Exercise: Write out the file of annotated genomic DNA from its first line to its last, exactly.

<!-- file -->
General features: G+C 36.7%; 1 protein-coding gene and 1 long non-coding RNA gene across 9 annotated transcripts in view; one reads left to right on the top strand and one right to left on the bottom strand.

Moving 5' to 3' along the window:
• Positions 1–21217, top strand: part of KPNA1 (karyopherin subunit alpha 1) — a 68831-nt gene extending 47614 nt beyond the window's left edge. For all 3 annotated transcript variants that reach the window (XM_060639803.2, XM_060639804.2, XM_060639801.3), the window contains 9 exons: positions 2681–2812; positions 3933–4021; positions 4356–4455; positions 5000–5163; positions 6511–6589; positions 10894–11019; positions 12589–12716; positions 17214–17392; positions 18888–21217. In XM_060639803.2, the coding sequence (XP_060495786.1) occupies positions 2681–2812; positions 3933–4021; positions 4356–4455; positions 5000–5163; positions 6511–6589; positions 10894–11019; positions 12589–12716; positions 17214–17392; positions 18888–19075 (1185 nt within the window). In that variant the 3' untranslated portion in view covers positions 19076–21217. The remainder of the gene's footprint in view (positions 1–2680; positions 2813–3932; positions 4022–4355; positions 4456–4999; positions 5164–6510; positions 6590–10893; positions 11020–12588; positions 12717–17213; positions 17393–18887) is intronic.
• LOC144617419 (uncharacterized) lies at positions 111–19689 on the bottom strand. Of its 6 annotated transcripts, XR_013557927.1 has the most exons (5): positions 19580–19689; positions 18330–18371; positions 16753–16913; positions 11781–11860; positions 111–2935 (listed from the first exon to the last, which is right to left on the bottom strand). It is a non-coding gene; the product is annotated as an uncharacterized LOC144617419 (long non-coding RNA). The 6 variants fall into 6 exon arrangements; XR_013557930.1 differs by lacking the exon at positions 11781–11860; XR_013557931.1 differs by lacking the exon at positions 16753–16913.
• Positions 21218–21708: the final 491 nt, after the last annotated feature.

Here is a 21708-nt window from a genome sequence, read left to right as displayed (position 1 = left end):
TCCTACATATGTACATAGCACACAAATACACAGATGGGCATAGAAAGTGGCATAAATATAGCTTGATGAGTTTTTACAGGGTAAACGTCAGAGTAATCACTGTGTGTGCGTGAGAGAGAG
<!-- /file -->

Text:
General features: G+C 36.7%; 1 protein-coding gene and 1 long non-coding RNA gene across 9 annotated transcripts in view; one reads left to right on the top strand and one right to left on the bottom strand.

Moving 5' to 3' along the window:
• Positions 1–21217, top strand: part of KPNA1 (karyopherin subunit alpha 1) — a 68831-nt gene extending 47614 nt beyond the window's left edge. For all 3 annotated transcript variants that reach the window (XM_060639803.2, XM_060639804.2, XM_060639801.3), the window contains 9 exons: positions 2681–2812; positions 3933–4021; positions 4356–4455; positions 5000–5163; positions 6511–6589; positions 10894–11019; positions 12589–12716; positions 17214–17392; positions 18888–21217. In XM_060639803.2, the coding sequence (XP_060495786.1) occupies positions 2681–2812; positions 3933–4021; positions 4356–4455; positions 5000–5163; positions 6511–6589; positions 10894–11019; positions 12589–12716; positions 17214–17392; positions 18888–19075 (1185 nt within the window). In that variant the 3' untranslated portion in view covers positions 19076–21217. The remainder of the gene's footprint in view (positions 1–2680; positions 2813–3932; positions 4022–4355; positions 4456–4999; positions 5164–6510; positions 6590–10893; positions 11020–12588; positions 12717–17213; positions 17393–18887) is intronic.
• LOC144617419 (uncharacterized) lies at positions 111–19689 on the bottom strand. Of its 6 annotated transcripts, XR_013557927.1 has the most exons (5): positions 19580–19689; positions 18330–18371; positions 16753–16913; positions 11781–11860; positions 111–2935 (listed from the first exon to the last, which is right to left on the bottom strand). It is a non-coding gene; the product is annotated as an uncharacterized LOC144617419 (long non-coding RNA). The 6 variants fall into 6 exon arrangements; XR_013557930.1 differs by lacking the exon at positions 11781–11860; XR_013557931.1 differs by lacking the exon at positions 16753–16913.
• Positions 21218–21708: the final 491 nt, after the last annotated feature.

Here is a 21708-nt window from a genome sequence, read left to right as displayed (position 1 = left end):
TCCTACATATGTACATAGCACACAAATACACAGATGGGCATAGAAAGTGGCATAAATATAGCTTGATGAGTTTTTACAGGGTAAACGTCAGAGTAATCACTGTGTGTGCGTGAGAGAGAG